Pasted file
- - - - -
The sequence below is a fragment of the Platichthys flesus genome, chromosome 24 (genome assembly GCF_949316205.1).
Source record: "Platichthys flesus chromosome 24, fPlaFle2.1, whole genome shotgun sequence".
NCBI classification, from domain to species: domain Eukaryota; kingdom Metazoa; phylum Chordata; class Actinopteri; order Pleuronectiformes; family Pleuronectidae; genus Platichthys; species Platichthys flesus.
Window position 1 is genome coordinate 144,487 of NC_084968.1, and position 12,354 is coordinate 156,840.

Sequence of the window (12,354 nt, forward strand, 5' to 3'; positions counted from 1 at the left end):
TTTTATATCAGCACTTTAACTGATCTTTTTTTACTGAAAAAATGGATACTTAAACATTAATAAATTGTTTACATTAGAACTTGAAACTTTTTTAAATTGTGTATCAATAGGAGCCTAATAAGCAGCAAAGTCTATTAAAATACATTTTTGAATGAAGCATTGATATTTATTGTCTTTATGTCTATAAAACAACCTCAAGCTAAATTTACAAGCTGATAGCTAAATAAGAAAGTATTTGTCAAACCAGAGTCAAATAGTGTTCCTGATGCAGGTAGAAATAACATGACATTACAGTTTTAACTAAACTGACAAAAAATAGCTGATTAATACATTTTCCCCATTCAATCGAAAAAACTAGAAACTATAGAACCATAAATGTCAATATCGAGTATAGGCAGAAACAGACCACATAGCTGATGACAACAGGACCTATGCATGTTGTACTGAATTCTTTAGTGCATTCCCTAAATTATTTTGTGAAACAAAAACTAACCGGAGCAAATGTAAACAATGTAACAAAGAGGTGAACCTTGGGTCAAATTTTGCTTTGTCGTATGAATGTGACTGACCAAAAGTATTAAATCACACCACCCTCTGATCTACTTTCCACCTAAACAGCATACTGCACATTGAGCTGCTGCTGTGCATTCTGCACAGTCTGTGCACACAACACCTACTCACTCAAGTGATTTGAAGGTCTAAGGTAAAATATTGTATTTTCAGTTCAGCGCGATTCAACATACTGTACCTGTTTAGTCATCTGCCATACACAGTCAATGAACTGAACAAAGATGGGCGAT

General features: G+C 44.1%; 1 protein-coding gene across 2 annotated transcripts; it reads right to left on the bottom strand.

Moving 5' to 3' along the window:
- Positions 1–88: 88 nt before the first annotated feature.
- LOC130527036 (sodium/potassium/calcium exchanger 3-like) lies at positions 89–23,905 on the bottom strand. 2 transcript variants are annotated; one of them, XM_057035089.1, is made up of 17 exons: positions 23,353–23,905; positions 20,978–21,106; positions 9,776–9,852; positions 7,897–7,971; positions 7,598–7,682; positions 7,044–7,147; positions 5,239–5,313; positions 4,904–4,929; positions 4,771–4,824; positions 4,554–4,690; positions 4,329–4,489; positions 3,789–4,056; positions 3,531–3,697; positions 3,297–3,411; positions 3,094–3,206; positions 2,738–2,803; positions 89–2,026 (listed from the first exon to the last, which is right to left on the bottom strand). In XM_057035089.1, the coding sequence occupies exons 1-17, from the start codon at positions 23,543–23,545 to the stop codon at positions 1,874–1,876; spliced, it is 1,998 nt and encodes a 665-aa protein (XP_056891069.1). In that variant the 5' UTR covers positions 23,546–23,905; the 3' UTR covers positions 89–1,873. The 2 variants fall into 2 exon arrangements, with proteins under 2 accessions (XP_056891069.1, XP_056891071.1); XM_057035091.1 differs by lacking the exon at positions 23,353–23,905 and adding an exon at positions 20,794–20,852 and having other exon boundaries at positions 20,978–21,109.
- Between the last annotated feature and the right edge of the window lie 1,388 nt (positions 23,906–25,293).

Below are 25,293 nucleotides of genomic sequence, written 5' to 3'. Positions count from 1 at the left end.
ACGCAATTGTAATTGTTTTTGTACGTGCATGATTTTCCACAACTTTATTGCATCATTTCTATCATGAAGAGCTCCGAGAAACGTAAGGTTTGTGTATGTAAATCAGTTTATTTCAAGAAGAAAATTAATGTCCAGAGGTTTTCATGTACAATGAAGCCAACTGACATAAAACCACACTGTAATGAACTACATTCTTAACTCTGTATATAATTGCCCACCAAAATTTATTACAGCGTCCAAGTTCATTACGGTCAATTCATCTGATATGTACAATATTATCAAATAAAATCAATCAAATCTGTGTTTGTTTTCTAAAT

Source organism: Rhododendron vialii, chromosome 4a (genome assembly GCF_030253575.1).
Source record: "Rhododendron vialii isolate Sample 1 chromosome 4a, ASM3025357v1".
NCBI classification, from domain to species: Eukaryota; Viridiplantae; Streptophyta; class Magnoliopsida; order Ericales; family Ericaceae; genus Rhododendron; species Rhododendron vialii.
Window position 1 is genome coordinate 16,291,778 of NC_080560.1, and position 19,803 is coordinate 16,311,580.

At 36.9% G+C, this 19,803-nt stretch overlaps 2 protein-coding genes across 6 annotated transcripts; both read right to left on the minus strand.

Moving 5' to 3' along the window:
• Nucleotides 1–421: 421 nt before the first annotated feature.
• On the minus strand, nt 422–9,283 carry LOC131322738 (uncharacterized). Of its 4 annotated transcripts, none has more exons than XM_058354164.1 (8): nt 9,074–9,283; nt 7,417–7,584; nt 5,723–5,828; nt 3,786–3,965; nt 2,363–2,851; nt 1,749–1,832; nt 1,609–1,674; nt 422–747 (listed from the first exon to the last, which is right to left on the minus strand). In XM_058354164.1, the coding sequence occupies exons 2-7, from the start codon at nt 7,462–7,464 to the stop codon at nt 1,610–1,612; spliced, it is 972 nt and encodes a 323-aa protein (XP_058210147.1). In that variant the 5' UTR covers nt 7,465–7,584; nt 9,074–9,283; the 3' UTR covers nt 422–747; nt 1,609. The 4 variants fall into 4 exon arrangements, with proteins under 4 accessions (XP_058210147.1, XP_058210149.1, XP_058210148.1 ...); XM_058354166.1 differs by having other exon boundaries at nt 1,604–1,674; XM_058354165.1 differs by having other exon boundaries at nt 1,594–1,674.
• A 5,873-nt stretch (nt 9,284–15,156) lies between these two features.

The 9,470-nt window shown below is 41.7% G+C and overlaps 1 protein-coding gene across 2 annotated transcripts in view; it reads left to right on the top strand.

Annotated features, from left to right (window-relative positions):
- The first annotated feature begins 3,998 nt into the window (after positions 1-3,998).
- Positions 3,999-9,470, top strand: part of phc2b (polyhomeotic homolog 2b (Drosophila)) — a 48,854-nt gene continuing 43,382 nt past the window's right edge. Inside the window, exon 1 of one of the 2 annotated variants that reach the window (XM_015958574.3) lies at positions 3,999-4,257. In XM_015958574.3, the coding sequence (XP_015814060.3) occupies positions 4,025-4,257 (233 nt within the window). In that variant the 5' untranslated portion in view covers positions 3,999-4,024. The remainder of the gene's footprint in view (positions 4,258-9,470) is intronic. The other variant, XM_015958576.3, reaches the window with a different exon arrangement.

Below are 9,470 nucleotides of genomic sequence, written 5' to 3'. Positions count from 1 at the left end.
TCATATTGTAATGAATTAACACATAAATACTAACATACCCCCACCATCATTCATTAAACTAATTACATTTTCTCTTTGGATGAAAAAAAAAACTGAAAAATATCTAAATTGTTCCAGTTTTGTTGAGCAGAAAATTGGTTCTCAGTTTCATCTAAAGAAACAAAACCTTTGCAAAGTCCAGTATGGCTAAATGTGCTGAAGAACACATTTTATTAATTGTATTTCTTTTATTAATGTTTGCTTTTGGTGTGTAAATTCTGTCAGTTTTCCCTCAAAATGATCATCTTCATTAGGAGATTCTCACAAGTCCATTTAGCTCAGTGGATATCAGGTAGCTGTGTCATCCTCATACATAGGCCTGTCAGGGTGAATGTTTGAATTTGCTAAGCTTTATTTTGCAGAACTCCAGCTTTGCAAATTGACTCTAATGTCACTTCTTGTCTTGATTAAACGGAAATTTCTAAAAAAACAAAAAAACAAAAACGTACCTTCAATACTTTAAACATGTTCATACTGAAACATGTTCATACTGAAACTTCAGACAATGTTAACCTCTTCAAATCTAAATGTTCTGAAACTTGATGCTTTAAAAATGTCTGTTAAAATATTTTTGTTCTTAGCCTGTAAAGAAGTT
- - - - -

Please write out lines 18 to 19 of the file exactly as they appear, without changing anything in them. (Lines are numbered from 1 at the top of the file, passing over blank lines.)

At 36.9% G+C, this 19,803-nt stretch overlaps 2 protein-coding genes across 6 annotated transcripts; both read right to left on the minus strand.

Moving 5' to 3' along the window: